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Suicide prevention: a guide for local authorities

It goes without saying each and every suicide that takes place is a tragedy. On average in England 13 people take their own lives every day.

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This affects their families, their friends and people they work and live with. For every death, another six to 60 people are thought to be affected directly. Relationships break down, careers suffer and mental health worsens.

Our public health remit means we have responsibility for addressing many of the risk factors, such as alcohol and drug misuse, while our wider responsibilities for housing and local growth mean we can have an impact on the wider determinants.

Councils have been active on suicide prevention work in recent years. Following the publication of the 2012 strategy, councils were given the responsibility of developing local suicide action plans through their work with health and wellbeing boards (HWBs). A deadline of 2017 was set and by the end of 2016, 95 per cent of areas had plans in places or were in the process of drawing them up.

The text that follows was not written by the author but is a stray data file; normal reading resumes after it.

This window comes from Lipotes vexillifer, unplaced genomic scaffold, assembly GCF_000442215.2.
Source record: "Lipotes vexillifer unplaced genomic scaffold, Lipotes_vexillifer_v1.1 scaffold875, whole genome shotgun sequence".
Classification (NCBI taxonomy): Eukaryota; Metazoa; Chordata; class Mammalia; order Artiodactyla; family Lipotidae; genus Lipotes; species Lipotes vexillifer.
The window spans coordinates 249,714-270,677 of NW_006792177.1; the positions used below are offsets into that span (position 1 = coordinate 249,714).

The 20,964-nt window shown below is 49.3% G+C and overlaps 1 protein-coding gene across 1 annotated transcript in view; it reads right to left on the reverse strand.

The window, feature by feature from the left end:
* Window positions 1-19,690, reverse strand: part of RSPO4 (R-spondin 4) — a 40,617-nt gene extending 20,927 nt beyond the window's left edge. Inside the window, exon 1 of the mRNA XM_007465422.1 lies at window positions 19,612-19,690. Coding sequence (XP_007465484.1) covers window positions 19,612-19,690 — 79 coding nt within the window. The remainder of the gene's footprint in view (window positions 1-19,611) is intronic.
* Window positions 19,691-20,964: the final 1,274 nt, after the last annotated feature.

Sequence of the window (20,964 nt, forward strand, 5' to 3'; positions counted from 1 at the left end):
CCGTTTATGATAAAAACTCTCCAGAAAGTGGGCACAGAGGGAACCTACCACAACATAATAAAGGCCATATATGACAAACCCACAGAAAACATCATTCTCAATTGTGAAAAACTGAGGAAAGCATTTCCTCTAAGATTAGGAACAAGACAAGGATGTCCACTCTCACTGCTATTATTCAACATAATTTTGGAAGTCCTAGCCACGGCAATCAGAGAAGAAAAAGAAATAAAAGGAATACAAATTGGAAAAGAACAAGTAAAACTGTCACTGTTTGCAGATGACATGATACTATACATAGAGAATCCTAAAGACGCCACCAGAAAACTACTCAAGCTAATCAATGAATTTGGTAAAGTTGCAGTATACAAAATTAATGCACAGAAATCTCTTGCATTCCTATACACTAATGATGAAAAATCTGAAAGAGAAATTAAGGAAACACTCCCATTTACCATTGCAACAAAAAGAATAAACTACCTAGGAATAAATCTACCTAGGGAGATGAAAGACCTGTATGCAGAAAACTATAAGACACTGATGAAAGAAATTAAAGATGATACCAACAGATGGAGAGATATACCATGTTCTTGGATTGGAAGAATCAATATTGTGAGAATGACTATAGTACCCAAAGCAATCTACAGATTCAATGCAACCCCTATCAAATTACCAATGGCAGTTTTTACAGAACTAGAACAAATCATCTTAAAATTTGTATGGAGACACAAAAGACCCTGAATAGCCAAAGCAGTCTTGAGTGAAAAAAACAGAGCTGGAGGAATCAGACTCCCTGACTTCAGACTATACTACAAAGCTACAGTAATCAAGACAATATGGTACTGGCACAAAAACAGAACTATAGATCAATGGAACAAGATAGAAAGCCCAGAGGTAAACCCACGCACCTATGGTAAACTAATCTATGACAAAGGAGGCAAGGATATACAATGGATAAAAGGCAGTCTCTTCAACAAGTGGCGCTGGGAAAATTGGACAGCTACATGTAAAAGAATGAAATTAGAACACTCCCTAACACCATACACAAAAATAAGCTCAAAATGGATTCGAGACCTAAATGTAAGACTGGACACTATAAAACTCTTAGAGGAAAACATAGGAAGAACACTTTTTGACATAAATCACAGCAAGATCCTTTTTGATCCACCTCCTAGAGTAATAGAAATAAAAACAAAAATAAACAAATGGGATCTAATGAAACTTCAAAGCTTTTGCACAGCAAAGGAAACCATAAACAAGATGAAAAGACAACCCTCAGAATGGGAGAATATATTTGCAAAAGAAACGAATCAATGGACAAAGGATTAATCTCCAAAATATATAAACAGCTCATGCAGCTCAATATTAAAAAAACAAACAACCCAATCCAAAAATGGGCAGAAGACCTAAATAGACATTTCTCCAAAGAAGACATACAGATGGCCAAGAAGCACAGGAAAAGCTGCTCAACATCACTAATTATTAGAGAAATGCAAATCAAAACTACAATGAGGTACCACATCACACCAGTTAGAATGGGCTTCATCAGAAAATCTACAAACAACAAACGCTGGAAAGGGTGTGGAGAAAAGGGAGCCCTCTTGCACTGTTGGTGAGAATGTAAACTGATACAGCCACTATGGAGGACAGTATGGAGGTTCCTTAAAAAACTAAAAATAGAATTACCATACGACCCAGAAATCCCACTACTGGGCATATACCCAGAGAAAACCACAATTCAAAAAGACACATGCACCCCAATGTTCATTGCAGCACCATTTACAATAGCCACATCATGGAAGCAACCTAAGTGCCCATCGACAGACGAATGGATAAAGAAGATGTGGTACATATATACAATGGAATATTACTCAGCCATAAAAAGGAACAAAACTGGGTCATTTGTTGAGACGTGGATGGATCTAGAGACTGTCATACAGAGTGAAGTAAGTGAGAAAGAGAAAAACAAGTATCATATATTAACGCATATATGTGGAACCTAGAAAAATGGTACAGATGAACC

But this is just the start of the work. We now have to do the hard bit – ensure suicide rates are driven down and lives saved.

Key statistics

  • there were 4,820 deaths from suicide registered in England in 2015
  • for every person who dies, between six and 60 are thought to be directly affected
  • three in four deaths by suicide are by men
  • the highest suicide rate in England is among men aged 45 to 49
  • men living in the in the most deprived areas are 10 times more at risk of suicide than those living in the most affluent areas.